"We estimate that this protocol can save as much as 30-45 minutes in expediting treatment for these infants," she says. "We also have a protocol for antibiotic treatment for sickle cell patients presenting with fever."
• Have nurses administer antibiotics.
At Children’s Memorial, nurses have ready access to multiple parenteral antibiotics via an automated medication dispenser, and they mix and administer the drugs themselves, says Steinmann. Most ED situations are considered to be exempt from the "first-dose rule" of the Joint Commission on Accreditation of Healthcare Organizations. That rule requires the initial dose of any medication to be verified by pharmacy but the ED is exempt because there is 24-hour oversight of all patients by attending physicians, she explains.
The advantage is that antibiotics are not delayed waiting for pharmacy to verify dosages, Steinmann explains. "I have worked in EDs where all intravenous antibiotics have to be ordered from the pharmacy, and I have seen antibiotic administration delayed for over an hour despite numerous phone calls attempting to procure the needed drug," she says.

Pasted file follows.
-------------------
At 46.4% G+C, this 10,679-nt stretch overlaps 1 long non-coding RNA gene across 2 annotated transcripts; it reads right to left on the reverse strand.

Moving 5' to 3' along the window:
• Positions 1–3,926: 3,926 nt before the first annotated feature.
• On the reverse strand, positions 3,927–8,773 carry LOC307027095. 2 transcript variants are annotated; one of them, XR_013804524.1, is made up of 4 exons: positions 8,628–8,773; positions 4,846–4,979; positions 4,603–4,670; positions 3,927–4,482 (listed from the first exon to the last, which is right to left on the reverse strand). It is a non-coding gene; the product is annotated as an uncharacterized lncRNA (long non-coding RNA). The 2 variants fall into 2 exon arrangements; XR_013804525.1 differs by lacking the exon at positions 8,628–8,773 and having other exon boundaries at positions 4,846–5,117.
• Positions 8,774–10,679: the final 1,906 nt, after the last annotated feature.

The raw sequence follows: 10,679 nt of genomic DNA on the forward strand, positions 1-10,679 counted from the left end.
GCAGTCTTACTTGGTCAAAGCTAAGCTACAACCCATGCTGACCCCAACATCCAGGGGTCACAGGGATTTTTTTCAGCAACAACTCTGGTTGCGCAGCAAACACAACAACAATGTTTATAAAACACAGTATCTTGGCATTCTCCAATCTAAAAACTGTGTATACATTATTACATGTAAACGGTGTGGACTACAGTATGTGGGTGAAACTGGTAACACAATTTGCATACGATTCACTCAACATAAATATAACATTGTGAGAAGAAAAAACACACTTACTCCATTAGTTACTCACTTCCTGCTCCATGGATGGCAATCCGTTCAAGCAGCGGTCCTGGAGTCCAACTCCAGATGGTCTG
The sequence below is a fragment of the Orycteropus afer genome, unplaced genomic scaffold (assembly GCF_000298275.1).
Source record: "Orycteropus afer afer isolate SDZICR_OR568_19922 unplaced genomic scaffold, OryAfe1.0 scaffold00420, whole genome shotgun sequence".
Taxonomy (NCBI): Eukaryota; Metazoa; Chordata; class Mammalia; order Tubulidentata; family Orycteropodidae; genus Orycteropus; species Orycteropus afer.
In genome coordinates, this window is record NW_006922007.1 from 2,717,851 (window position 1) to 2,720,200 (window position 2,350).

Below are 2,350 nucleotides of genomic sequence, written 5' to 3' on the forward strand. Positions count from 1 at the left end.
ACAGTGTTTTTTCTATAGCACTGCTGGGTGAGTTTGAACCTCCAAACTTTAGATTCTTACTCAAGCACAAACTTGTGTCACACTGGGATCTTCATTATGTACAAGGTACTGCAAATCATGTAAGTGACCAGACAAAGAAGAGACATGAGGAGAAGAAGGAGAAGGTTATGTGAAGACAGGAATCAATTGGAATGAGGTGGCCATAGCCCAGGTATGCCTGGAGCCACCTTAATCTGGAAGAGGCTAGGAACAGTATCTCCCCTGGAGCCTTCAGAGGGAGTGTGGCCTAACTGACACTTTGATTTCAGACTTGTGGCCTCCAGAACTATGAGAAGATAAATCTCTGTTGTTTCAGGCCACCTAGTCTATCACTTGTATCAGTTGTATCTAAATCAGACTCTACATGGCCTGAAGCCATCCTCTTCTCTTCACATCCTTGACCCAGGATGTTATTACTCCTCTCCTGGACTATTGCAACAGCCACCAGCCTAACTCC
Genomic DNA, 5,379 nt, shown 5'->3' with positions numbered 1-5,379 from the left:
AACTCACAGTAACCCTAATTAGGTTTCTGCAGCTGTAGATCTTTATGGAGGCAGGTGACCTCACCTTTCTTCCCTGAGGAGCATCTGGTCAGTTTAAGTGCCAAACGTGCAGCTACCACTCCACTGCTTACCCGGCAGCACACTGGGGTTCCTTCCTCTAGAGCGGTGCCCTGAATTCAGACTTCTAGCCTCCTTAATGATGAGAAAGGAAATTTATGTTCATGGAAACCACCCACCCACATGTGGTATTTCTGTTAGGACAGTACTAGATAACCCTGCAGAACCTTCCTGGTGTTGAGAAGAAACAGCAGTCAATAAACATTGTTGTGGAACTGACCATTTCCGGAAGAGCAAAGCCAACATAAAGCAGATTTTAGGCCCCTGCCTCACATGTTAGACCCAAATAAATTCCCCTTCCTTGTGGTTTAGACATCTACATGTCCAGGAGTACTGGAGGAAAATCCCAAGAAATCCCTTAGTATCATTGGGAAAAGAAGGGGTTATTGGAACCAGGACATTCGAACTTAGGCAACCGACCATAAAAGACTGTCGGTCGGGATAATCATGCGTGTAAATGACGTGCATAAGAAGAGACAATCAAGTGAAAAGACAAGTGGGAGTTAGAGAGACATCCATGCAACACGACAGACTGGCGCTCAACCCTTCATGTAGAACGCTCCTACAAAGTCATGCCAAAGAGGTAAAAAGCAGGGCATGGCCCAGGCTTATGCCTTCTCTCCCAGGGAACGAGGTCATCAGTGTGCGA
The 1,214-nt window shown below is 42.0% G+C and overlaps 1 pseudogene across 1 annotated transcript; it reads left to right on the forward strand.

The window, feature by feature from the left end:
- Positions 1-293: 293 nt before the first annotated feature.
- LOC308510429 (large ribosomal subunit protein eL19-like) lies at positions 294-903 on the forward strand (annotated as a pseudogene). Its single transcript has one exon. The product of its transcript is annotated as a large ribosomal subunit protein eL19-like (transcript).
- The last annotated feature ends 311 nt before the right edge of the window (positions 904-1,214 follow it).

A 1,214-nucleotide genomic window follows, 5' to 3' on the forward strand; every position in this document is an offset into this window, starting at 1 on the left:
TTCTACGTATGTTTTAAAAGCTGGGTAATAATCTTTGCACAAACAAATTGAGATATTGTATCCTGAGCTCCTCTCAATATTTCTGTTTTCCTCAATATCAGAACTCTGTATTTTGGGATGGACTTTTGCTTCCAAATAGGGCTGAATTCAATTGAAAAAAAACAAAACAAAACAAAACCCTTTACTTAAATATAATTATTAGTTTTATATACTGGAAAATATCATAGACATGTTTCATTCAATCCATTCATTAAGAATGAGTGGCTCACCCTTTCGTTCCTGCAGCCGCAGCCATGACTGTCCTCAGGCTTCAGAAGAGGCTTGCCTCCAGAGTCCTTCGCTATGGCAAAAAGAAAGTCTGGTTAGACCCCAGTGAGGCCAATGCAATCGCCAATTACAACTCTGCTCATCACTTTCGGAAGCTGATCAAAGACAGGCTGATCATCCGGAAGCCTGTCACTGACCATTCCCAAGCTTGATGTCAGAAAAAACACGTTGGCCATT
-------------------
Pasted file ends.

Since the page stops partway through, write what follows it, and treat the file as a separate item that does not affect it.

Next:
But immediate availability comes at a cost to ED nurses, says Steinmann. "This places a tremendous responsibility on the nursing staff to confirm patient allergies, confirm that the appropriate medication and dosage has been ordered for the child, confirm that the appropriate antibiotic is dispensed, and correctly calculate and administer the appropriate dose," she says.
Double-checking with a second nurse is advised to decrease the potential for errors, says Steinmann. "We use pre-printed flow sheets for many diagnoses that list the most commonly prescribed antibiotics and the appropriate dosages, usual doses in kilograms, how to reconstitute them, and the timeframe for how rapidly the medication should be infused," she says. Lists are constantly revised as new antibiotics are added to the formulary to reflect current best practices for ordering practices.
Ideally, ED nurses should have access to a limited number of pre-packaged standard doses of intravenous antibiotics to treat emergent infectious diseases, says Steinmann. "Unfortunately, this only works for adults who generally receive a standard dose, not for children, since their dose is based on kilograms of body weight," she notes.
For more information on decreasing delays of antibiotic administration in the ED, contact:
- Marianne Hatfield, RN, System Director of Emergency Services, Children’s Healthcare of Atlanta, 1001 Johnson Ferry Road NE, Atlanta, GA 30342. Telephone: (404) 785-4968. E-mail: email@example.com.
- Steve Rasmussen, RN, CEN, Clinical Coordinator, Emergency Department, Virginia Commonwealth University Medical Center, 401 N. 12th St., Richmond, VA 23298. Telephone: (804) 828-7330. E-mail: firstname.lastname@example.org.
- Rebecca Steinmann, RN, MS, CEN, CCRN, CCNS, Clinical Educator, Emergency Department, Children’s Memorial Hospital, 2300 Children’s Plaza, Chicago, IL 60614. Telephone: (773) 975-8764. E-mail: email@example.com.